Backyard Mortarmen

Text & Photos by Jody West

My interest with mortars started with a book that my parents gave me when I was 13 years old. It was titled, Up Front with U.S. It was about a 60mm mortar man during WWII. After reading that book I always wanted a 60mm mortar. In early 2000 I purchased an M2 60mm mortar made by KVS MFG.& ENG. Co. in 1945. I started shooting it in my back yard with reduced loads to launch M69 practice rounds about 50 yards. After getting pretty good at short-range target practice, a friend stopped by for a visit. He had served in Vietnam and he knew what model my mortar was. He showed me how the South Vietnamese used the M2 without the bipod and how they wrapped rope around the barrel because it would get hot after a few rounds. They shot it without sights and according to his accounts, were quite accurate.

About a week went by and I was thinking about what he had said, and I thought it would be fun to try shooting my mortar this way. So to the back yard I went with my mortar. The first and second rds. I shot landed about were I wanted them. Then came the third round. Of course I was feeling pretty confident until I dropped the round in the barrel and flinched. I watched in slow motion as the round went almost straight up and to the left. If it would have gone to the right it would not have mattered, but to the left was my house, and to make matters worse, my wife was inside. The only positive thing I could think of was that it would not hit the end of the house she was in. It missed the house and I decided shooting mortars in the back yard was a bad idea. However, I now I had the justification to buy something no mortar owner should be without so I could continue shooting safely in the back yard - a Subcaliber Mortar Trainer Device 3-F-8. This device was developed and procured by the Office of Naval Research Special Devices Center for the National Guard. There were four manufacturers: Folsom Arms (F.A.), Groov-Pin Corp. (G.P.C.), Topping Bros. (T.B.), and Waldes Kohinoor (W.K.). The kit consists of 20 subcaliber projectiles, a subcaliber insert barrel, 3 different barrel spacers,( 60mm, 81mm and a special spring steel adapter spacer is provided so this kit will also fit the larger 4.2 mortars) a pull through cleaning brush, a small cleaning brush and rod, retaining rings, rubber O ring, retaining ring removal tool, breech hole cleaner, hexagonal key and 3 spare fins. This is all contained in an olive drab wooden box. The box is approx. 31in. long by 10.in wide and 4.in. deep. There is a center tray that holds the projectiles and subcaliber barrel. The rest of the kit goes in the bottom of the box. The subcaliber barrel is approx. 26 3/4 long. It has a fixed firing pin in the end cap, which unscrews. The end cap and firing pin go into the base of the unit barrel approximately 4 1/2 inches. There are two 1/2-inch vent holes at the base to vent air out of the bottom of the subcaliber barrel into the mortar tube and out through the holes in the cover adapter when a projectile is dropped in the barrel, so the projectile will hit the firing pin hard enough to fire the primer.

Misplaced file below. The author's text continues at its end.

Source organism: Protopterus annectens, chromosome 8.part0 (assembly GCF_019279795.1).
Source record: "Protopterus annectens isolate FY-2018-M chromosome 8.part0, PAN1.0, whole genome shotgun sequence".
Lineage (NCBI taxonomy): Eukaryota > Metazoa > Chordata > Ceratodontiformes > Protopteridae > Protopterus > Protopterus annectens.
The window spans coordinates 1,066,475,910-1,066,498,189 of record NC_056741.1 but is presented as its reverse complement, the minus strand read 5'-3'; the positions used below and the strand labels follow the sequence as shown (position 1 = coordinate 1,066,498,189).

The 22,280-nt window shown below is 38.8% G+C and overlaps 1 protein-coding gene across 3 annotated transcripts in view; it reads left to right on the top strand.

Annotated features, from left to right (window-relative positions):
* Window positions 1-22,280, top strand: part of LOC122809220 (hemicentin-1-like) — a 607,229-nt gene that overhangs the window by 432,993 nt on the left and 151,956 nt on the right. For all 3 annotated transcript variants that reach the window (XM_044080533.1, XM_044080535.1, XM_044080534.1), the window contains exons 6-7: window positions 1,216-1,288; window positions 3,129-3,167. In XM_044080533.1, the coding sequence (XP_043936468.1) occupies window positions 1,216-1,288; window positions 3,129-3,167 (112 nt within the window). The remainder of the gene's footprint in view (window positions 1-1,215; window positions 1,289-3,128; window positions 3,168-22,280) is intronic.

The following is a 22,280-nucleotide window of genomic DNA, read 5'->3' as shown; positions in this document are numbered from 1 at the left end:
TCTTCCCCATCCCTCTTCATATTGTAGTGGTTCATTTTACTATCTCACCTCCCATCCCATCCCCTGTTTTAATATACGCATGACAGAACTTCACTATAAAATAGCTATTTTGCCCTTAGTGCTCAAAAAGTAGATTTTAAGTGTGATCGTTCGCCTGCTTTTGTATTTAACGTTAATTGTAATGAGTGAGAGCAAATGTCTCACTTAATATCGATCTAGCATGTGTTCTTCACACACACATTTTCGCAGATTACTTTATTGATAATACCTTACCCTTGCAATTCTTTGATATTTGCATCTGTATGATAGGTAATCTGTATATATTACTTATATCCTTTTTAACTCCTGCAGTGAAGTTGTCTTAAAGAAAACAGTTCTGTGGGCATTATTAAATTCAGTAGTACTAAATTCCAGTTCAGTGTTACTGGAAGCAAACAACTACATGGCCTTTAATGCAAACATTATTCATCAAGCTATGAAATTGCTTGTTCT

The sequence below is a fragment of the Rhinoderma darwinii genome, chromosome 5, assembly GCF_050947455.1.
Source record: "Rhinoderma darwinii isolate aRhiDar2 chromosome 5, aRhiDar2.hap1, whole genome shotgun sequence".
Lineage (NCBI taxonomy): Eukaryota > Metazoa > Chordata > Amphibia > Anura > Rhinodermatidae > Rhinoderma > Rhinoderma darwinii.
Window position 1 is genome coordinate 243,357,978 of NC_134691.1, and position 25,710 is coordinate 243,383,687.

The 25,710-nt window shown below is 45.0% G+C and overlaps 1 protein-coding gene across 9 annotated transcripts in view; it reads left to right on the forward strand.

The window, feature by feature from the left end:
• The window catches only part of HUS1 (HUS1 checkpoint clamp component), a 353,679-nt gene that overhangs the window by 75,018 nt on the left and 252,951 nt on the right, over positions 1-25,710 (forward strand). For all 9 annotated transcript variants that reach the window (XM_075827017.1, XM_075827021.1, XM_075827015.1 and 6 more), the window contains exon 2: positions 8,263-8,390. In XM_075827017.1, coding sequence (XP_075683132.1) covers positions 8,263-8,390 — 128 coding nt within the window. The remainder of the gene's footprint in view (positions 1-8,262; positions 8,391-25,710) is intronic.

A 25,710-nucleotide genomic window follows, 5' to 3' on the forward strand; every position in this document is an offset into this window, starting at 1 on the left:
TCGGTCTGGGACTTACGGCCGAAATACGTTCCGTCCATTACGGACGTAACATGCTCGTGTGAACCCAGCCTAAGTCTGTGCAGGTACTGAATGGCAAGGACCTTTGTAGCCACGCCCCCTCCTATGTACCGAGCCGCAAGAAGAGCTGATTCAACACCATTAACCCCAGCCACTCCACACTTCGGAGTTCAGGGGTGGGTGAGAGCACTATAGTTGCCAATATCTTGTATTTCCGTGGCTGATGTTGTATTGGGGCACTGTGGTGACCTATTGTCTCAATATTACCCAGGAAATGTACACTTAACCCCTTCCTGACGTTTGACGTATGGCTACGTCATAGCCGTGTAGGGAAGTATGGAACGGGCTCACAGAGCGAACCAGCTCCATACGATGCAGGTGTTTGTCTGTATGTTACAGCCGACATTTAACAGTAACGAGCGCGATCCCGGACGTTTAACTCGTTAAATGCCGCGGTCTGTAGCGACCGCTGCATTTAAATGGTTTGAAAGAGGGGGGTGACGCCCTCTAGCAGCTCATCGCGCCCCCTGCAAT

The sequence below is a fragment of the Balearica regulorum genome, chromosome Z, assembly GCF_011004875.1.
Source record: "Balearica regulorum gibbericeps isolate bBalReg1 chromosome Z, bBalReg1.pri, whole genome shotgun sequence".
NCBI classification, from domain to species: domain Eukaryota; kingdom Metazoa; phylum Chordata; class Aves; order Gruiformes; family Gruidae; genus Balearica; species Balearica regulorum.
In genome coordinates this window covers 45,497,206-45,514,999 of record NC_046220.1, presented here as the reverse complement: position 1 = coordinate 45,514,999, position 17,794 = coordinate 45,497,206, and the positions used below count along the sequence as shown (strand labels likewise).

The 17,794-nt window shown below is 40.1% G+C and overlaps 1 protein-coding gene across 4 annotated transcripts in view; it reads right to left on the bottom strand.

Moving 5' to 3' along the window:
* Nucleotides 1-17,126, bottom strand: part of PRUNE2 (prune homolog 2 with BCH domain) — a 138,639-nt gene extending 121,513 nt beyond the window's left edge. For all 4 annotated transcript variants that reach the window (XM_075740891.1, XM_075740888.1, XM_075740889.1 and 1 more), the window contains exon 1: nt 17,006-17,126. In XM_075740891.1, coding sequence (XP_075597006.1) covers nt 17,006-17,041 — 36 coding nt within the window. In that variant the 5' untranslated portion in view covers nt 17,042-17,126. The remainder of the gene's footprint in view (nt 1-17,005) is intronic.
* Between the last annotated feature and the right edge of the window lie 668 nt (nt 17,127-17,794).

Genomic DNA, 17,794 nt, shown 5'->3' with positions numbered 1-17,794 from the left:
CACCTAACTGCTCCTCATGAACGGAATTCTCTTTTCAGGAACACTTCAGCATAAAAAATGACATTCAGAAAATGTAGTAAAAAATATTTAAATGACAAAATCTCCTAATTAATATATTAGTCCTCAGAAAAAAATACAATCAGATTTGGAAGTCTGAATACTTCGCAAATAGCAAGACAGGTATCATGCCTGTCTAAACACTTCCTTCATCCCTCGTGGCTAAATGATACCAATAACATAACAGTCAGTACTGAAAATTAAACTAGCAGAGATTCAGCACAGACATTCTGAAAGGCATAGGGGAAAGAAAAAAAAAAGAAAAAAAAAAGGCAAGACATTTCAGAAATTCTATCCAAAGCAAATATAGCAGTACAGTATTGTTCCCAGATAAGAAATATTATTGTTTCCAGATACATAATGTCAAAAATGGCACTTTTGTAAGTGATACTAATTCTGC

The projectiles are 6 inches long and 1 inch in diameter. They consist of 8 parts. They are fired with a 22 caliber blank. There are 5 different gas bleed off settings for different ranges. In the nose of the projectile you can place another 22 blank. It has an inertia firing pin so when it hits on the nose it will fire the blank and the blast will vent through 2 holes on opposite sides of the nose. However, the projectile has to hit on a hard surface to fire the blank. The blank that goes into the nose was made by Winchester Arms, stock no. W22 BL. This is a 22 short with a black powder charge made for spotting. Winchester also made the original 22. cal. launching blanks, they came in a white box approx. 1 1/2 by 1 3/4 in. The box is marked “40 Propellants Sub Caliber Mortar Trainer Device 3-F-8” (I have 1 box marked 3-F-8A-1 I do not know if there is any difference). I use CCI 22 short blanks (Be very careful with using blanks that are more powerful. I had aprojectile blow up in the barrel). I use the smallest gas port, it launches it about 25 yards. If yougo any further it is easy to lose them, and it is quicker for the kids to run out and retrieve them if they are closer in. In the manual it states this device may be used on ranges up to 150 feet in Armories or Outdoors. When using you occasionally have a dud round. I have found it is easier to remove the subcaliber barrel and unscrew the end cap and the projectile is usually right there. Always keep the tube pointed in a safe direction, don’t get yourself or your hand in front of it, and observe safe timing of about 60 seconds after a “dud” round before you remove it. If you unhitch the barrel from the base plate to dump it out, it usually will not come out. In order to help prevent duds you have to clean the inside of the projectile base where the firing pin slides inside, as well as the outside of the chamberwhere the 22 blank goes after every shot. In order to stop damage to the nose chamber of the projectile you should keep a 22 snap cap in it while in use or the inertia firing pin will hit on the edge of the chamber damaging the chamber. Plus that will help keep dirt out of the unit. The manual I have was made in September 1953. These training kits are getting very rare and are usually not complete. So if you are lucky enough to own one be careful when used, you probably will not be able to find any spare parts. If you treat it with respect, you will have years of fun ahead of you.

This article first appeared in Small Arms Review V5N10 (July 2002)
and was posted online on January 31, 2014


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